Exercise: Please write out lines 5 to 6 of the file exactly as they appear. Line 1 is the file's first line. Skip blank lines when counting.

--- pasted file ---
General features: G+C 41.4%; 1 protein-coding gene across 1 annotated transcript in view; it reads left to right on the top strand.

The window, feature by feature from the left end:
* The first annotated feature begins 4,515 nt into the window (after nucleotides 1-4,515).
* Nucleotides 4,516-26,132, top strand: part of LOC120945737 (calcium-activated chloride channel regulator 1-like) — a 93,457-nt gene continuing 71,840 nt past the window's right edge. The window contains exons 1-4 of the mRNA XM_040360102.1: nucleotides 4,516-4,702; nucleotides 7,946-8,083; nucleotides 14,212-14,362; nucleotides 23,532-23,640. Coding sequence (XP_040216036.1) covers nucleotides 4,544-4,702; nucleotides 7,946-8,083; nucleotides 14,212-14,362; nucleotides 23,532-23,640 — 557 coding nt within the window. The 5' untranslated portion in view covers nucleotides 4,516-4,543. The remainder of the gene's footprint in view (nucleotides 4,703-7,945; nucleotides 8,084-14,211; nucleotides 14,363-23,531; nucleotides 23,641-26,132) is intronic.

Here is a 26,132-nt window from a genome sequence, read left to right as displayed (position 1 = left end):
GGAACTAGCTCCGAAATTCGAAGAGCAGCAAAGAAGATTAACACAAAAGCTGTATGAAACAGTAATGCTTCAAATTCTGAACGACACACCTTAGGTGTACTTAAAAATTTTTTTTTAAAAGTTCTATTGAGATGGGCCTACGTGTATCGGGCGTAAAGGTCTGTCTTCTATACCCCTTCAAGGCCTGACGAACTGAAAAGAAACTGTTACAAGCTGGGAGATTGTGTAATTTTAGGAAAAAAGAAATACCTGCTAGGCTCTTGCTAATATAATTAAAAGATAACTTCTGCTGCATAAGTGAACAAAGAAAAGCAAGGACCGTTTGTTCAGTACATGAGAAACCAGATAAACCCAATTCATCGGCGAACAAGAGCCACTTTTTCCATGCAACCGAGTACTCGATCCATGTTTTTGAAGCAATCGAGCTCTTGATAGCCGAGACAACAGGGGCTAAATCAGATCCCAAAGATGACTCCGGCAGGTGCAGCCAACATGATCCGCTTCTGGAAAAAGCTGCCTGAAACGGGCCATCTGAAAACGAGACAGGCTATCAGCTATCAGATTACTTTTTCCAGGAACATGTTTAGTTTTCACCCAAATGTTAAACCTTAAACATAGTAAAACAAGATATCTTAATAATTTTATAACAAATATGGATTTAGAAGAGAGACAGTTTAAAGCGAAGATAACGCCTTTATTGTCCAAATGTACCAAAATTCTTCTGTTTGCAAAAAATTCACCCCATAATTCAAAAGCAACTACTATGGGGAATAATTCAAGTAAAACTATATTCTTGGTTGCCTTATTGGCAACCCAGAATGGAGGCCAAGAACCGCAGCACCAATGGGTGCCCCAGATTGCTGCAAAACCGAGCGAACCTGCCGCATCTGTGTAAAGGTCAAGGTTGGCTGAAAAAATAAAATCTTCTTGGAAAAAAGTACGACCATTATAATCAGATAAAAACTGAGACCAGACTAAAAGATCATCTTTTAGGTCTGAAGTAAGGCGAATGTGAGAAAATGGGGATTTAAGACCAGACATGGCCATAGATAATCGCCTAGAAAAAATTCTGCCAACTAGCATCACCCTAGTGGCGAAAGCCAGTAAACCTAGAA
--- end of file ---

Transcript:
Here is a 26,132-nt window from a genome sequence, read left to right as displayed (position 1 = left end):
GGAACTAGCTCCGAAATTCGAAGAGCAGCAAAGAAGATTAACACAAAAGCTGTATGAAACAGTAATGCTTCAAATTCTGAACGACACACCTTAGGTGTACTTAAAAATTTTTTTTTAAAAGTTCTATTGAGATGGGCCTACGTGTATCGGGCGTAAAGGTCTGTCTTCTATACCCCTTCAAGGCCTGACGAACTGAAAAGAAACTGTTACAAGCTGGGAGATTGTGTAATTTTAGGAAAAAAGAAATACCTGCTAGGCTCTTGCTAATATAATTAAAAGATAACTTCTGCTGCATAAGTGAACAAAGAAAAGCAAGGACCGTTTGTTCAGTACATGAGAAACCAGATAAACCCAATTCATCGGCGAACAAGAGCCACTTTTTCCATGCAACCGAGTACTCGATCCATGTTTTTGAAGCAATCGAGCTCTTGATAGCCGAGACAACAGGGGCTAAATCAGATCCCAAAGATGACTCCGGCAGGTGCAGCCAACATGATCCGCTTCTGGAAAAAGCTGCCTGAAACGGGCCATCTGAAAACGAGACAGGCTATCAGCTATCAGATTACTTTTTCCAGGAACATGTTTAGTTTTCACCCAAATGTTAAACCTTAAACATAGTAAAACAAGATATCTTAATAATTTTATAACAAATATGGATTTAGAAGAGAGACAGTTTAAAGCGAAGATAACGCCTTTATTGTCCAAATGTACCAAAATTCTTCTGTTTGCAAAAAATTCACCCCATAATTCAAAAGCAACTACTATGGGGAATAATTCAAGTAAAACTATATTCTTGGTTGCCTTATTGGCAACCCAGAATGGAGGCCAAGAACCGCAGCACCAATGGGTGCCCCAGATTGCTGCAAAACCGAGCGAACCTGCCGCATCTGTGTAAAGGTCAAGGTTGGCTGAAAAAATAAAATCTTCTTGGAAAAAAGTACGACCATTATAATCAGATAAAAACTGAGACCAGACTAAAAGATCATCTTTTAGGTCTGAAGTAAGGCGAATGTGAGAAAATGGGGATTTAAGACCAGACATGGCCATAGATAATCGCCTAGAAAAAATTCTGCCAACTAGCATCACCCTAGTGGCGAAAGCCAGTAAACCTAGAA